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EasyJet profit falls but rivals' collapse spells good news

By Sean Farrell

Date: Tuesday 21 Nov 2017

EasyJet profit falls but rivals' collapse spells good news

(ShareCast News) - EasyJet's annual profit fell as chief executive Carolyn McCall prepared to leave after seven years in charge but the budget carrier said it was benefiting from the collapse of rival airlines.
So-called headline pre-tax profit for the year to the end of September fell 17% to £408m, weighed down by a £101m impact from currency swings.

Headline profit, down from £494m a year earlier, was within EasyJet's guidance of £405-410m. Excluding currency movements headline profit, which strips out one-time items, was £509m.

McCall will leave easyJet on 30 November to run ITV, the UK broadcaster. In the past few years EasyJet has been affected by a series of terrorist attacks that have deterred people from flying, uncertainty caused by Britain's vote to leave the EU and turmoil in the wider airline industry.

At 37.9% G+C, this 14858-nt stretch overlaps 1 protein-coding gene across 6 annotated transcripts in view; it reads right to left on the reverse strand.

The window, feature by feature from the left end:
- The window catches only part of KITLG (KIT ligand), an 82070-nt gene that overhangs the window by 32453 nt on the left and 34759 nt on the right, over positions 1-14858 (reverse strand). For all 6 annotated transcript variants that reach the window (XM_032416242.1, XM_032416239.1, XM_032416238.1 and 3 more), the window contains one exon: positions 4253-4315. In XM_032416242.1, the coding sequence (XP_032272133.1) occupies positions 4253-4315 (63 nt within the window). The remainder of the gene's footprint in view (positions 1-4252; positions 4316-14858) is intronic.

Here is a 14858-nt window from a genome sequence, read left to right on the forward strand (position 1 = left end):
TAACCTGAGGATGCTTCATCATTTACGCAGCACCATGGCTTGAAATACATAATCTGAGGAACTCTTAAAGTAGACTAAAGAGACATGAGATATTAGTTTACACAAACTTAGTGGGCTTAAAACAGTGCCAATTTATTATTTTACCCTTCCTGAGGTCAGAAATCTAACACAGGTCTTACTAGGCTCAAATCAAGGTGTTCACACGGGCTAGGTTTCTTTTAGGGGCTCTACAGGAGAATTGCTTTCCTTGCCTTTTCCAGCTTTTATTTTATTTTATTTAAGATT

EasyJet said the results demonstrated the resilience of its business model in an industry where competitors were struggling. It flew a record 80.2m passengers last year, up 9.7%, and occupancy per plane was a record 92.6%. Revenue rose 8.1% to £5bn.

The company said revenue trends in the first quarter of the new financial year were encouraging, mainly because of reduced capacity in the industry. Monarch Airlines, easyJet's UK rival, stopped flying in October after declaring itself bankrupt.

Alitalia and Air Berlin also declared themselves bankrupt in the past six months as rising fuel prices, competition for passengers and subdued demand took their toll.

McCall said: "EasyJet delivered a robust performance during a difficult year for the aviation industry. EasyJet's model is resilient and sustainable and we now have a huge amount of positive momentum which will enable the airline to continue to grow profitably."

EasyJet agreed to buy parts of Air Berlin in October, a deal that will cost about £100m in one-off expenses. Johan Lundgren, the former deputy chief executive of TUI Group, will take over from McCall on 1 December.

Total cost per seat will fall by about 2% this year though excluding changes in fuel prices and currencies that cost will rise by up to 1%


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